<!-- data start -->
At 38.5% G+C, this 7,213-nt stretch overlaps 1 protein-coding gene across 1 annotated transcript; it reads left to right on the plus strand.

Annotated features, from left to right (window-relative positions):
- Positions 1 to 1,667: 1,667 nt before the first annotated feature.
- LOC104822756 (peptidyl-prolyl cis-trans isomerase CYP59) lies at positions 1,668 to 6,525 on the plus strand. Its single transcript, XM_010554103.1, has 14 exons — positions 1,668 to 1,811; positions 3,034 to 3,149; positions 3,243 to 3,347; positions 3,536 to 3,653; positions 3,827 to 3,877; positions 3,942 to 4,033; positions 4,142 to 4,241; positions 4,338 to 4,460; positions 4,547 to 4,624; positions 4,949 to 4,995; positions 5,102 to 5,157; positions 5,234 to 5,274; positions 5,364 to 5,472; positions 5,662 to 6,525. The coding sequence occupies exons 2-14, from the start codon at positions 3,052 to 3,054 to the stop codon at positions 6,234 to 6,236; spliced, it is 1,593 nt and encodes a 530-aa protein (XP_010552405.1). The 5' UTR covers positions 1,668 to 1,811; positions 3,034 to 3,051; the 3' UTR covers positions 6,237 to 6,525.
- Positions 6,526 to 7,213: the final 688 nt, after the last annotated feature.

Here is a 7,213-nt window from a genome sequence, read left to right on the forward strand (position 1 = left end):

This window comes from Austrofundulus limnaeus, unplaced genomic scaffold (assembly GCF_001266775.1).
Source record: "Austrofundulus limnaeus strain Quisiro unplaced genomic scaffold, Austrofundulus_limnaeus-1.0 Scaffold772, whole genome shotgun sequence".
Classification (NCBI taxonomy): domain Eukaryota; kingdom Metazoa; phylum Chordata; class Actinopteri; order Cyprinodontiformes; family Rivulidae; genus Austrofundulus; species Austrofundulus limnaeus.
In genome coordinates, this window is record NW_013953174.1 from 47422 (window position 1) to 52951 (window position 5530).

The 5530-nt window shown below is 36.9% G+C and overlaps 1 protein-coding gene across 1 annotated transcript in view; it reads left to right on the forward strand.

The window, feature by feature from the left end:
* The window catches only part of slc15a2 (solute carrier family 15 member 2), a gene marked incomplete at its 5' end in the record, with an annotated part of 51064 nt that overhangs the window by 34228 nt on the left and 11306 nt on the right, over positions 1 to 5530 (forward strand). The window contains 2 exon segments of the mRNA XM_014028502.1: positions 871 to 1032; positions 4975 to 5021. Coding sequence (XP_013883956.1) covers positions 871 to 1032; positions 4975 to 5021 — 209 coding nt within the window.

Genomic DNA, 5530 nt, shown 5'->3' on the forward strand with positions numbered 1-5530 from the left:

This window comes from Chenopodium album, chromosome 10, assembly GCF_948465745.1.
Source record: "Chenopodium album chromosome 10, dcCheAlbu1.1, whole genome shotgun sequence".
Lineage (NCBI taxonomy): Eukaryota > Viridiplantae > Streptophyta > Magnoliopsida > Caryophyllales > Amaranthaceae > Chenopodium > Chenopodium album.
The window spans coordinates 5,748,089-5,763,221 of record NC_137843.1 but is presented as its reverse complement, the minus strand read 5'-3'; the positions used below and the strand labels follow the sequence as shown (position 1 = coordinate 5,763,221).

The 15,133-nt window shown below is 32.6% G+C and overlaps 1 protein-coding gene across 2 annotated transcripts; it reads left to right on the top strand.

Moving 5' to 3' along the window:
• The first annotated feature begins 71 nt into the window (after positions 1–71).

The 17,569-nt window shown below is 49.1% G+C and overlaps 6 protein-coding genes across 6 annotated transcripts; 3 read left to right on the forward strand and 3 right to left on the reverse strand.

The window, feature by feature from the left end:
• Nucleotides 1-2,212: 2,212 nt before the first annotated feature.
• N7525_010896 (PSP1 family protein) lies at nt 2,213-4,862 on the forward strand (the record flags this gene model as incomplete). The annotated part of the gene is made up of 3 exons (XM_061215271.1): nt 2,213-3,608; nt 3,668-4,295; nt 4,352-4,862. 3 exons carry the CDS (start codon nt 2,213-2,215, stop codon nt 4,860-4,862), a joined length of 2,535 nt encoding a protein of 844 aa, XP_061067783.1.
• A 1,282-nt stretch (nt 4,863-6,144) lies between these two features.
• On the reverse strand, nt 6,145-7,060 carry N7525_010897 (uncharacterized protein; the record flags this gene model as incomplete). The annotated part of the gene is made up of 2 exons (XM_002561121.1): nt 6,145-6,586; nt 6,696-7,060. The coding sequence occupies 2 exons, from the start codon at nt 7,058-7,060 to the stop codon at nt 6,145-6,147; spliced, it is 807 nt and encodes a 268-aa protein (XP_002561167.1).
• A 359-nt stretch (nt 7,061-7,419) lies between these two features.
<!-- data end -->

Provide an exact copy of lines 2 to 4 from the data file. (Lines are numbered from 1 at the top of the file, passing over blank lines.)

Annotated features, from left to right (window-relative positions):
- Positions 1 to 1,667: 1,667 nt before the first annotated feature.
- LOC104822756 (peptidyl-prolyl cis-trans isomerase CYP59) lies at positions 1,668 to 6,525 on the plus strand. Its single transcript, XM_010554103.1, has 14 exons — positions 1,668 to 1,811; positions 3,034 to 3,149; positions 3,243 to 3,347; positions 3,536 to 3,653; positions 3,827 to 3,877; positions 3,942 to 4,033; positions 4,142 to 4,241; positions 4,338 to 4,460; positions 4,547 to 4,624; positions 4,949 to 4,995; positions 5,102 to 5,157; positions 5,234 to 5,274; positions 5,364 to 5,472; positions 5,662 to 6,525. The coding sequence occupies exons 2-14, from the start codon at positions 3,052 to 3,054 to the stop codon at positions 6,234 to 6,236; spliced, it is 1,593 nt and encodes a 530-aa protein (XP_010552405.1). The 5' UTR covers positions 1,668 to 1,811; positions 3,034 to 3,051; the 3' UTR covers positions 6,237 to 6,525.